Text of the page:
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This article is part of the supplement: IX Madrid Breast Cancer Conference

Poster presentation

Prognostic value of a high level of circulating endothelial cells in patients with HER2-recurrent or metastatic breast cancer treated with bevacizumab in combination with paclitaxel and gemcitabine as first-line therapy

L Manso1*, E Ciruelos1, M Codes2, J De la Haba3, A Galan4, J Baena5, A Jaen6, M Gil7, A Murias8, I Blancas9, E Gonzalez10, D Perez11, JL Bayo12, J Mel13, E Garcia-Martinez14, R Cubedo15 and J Salvador16

  • * Corresponding author: L Manso

Author Affiliations

1 Hospital 12 de Octubre, Madrid, Spain

2 Hospital Virgen Macarena, Sevilla, Spain

3 Hospital Reina Sofía, Córdoba, Spain

4 Hospital de Sagunto, Spain

5 Hospital Puerta del Mar, Cádiz, Spain

6 Hospital de Jaen, Spain

7 ICO, Bellvitge, Spain

8 Hospital Insular, Las Palmas de Gran Canaria, Spain

9 Hospital San Cecilio, Granada, Spain

10 Hospital Virgen de las Nieves, Granada, Spain

11 Hospital Costa del Sol, Marbella, Spain

12 Hospital Juan Ramón Jimenez, Huelva, Spain

13 Hospital Xeral-Calde, Lugo, Spain

14 Hospital Morales Messeguer, Murcia, Spain

15 Hospital Puerta de Hierro, Madrid, Spain

16 Hospital Universitario de Valme, Sevilla, Spain

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Breast Cancer Research 2011, 13(Suppl 2):P4  doi:10.1186/bcr3025


The electronic version of this article is the complete one and can be found online at: http://breast-cancer-research.com/content/13/S2/P4


Published:16 November 2011

© 2011 Manso et al.

Introduction

Circulating endothelial cells (CECs) are shed from vessels and enter the circulation reflecting endothelial damage. Increased numbers of CECs have been documented in cancer, and appear to correlate with progression of the tumor. Bevacizumab (B) in combination with CT improves progression-free survival (PFS) of first-line treatments and may modify tumor cell intravasation and CEC/CTC levels.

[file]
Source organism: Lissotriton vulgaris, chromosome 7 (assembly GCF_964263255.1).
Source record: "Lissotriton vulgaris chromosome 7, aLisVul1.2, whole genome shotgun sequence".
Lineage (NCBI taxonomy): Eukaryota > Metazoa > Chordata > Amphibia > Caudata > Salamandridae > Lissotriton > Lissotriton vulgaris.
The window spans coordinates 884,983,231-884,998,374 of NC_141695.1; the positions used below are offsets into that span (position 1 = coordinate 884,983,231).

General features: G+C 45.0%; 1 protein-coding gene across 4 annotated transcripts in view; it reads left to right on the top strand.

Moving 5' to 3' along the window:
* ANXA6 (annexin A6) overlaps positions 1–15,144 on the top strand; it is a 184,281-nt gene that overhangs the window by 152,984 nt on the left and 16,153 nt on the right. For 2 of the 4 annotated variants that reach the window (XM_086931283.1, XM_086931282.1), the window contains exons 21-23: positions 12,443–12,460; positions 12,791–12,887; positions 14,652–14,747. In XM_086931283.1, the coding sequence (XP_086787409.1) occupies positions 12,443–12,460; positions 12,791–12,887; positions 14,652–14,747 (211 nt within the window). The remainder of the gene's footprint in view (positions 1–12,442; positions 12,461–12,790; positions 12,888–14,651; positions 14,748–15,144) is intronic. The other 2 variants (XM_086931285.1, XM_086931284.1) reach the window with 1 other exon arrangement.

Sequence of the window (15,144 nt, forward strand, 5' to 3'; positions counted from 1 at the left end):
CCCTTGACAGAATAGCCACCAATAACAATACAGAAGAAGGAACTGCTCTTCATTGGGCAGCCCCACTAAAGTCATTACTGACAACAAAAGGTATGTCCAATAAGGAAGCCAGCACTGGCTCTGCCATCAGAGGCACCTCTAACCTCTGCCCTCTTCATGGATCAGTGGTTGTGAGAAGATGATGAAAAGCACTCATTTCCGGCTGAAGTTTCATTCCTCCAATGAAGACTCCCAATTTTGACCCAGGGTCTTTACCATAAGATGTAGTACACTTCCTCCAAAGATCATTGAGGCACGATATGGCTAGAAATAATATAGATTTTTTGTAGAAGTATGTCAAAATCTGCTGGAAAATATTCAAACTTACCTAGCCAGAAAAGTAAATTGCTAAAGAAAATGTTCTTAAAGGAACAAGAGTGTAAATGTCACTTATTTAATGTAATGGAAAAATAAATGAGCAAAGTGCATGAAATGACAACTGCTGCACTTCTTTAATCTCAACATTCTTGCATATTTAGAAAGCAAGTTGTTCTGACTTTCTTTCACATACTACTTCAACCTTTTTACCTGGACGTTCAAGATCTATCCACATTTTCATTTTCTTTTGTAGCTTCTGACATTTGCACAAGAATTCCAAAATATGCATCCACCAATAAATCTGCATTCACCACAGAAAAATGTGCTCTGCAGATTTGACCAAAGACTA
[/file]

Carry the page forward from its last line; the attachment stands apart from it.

Methods

Patients received B (10 mg/kg/2 weeks) combined with paclitaxel (P) 150 mg/m2 and gemcitabine (G) 2,000 mg/m2 days 1 and 15 with a cycle each 28 days of therapy, until disease progression, unacceptable toxicity or withdrawal. CTC/CECs were measured in 7.5 ml blood at baseline and after the first cycle of treatment. Enumeration was performed by the CellSearch System (Veridex).

Results

Median of follow-up was 16.28 months. Baseline CECs were available for 31 patients. Median value of baseline CECs was 130 (minimum 4 to maximum 1,407) and 60.3 (minimum 0 to maximum 349) in the second determination, P = 0.02. High levels of baseline CECs ≥200 were associated with lower PFS of 8.2 months (95% CI = 0.6 to 10.8) compared with those with <200, PFS 16.9 months (95% CI = 8.78 to NA), P = 0.003. See Figure 1. No difference was observed in OS. Fourteen patients (74%) that had stable disease/partial response decreased or maintained their CEC value. Baseline CTCs ≥5 was associated with a median PFS of 15.2 months (95% CI = 7.6 to 16.9). Twenty-two patients (92%) that had stable disease/partial response decreased or maintained their CTC value. The CTC level was not correlated with the CEC level, P = 0.74.

Conclusion

Our study suggests significant correlations between high levels of baseline CECs and poor prognosis. Addiction of B to first-line CT was related to a high reduction of CEC and CTC count.